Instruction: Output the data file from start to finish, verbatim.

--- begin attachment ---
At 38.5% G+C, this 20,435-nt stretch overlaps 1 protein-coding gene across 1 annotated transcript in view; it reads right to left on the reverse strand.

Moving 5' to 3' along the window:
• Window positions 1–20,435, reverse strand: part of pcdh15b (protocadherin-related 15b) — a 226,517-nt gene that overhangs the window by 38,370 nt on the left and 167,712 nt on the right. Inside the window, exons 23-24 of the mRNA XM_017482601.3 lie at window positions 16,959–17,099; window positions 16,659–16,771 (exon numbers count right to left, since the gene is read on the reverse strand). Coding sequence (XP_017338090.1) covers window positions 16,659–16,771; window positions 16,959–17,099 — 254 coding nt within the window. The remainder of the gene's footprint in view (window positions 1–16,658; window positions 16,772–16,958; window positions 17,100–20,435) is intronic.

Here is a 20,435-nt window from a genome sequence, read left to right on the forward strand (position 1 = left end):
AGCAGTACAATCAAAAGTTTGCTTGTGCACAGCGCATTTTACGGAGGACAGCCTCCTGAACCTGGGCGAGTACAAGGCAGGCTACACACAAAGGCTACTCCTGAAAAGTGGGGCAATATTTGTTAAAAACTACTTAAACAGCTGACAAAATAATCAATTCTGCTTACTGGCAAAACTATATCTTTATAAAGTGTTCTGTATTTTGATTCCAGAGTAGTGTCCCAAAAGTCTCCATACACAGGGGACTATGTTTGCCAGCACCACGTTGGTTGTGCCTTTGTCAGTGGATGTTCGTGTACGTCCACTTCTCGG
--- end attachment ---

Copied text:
At 38.5% G+C, this 20,435-nt stretch overlaps 1 protein-coding gene across 1 annotated transcript in view; it reads right to left on the reverse strand.

Moving 5' to 3' along the window:
• Window positions 1–20,435, reverse strand: part of pcdh15b (protocadherin-related 15b) — a 226,517-nt gene that overhangs the window by 38,370 nt on the left and 167,712 nt on the right. Inside the window, exons 23-24 of the mRNA XM_017482601.3 lie at window positions 16,959–17,099; window positions 16,659–16,771 (exon numbers count right to left, since the gene is read on the reverse strand). Coding sequence (XP_017338090.1) covers window positions 16,659–16,771; window positions 16,959–17,099 — 254 coding nt within the window. The remainder of the gene's footprint in view (window positions 1–16,658; window positions 16,772–16,958; window positions 17,100–20,435) is intronic.

Here is a 20,435-nt window from a genome sequence, read left to right on the forward strand (position 1 = left end):
AGCAGTACAATCAAAAGTTTGCTTGTGCACAGCGCATTTTACGGAGGACAGCCTCCTGAACCTGGGCGAGTACAAGGCAGGCTACACACAAAGGCTACTCCTGAAAAGTGGGGCAATATTTGTTAAAAACTACTTAAACAGCTGACAAAATAATCAATTCTGCTTACTGGCAAAACTATATCTTTATAAAGTGTTCTGTATTTTGATTCCAGAGTAGTGTCCCAAAAGTCTCCATACACAGGGGACTATGTTTGCCAGCACCACGTTGGTTGTGCCTTTGTCAGTGGATGTTCGTGTACGTCCACTTCTCGG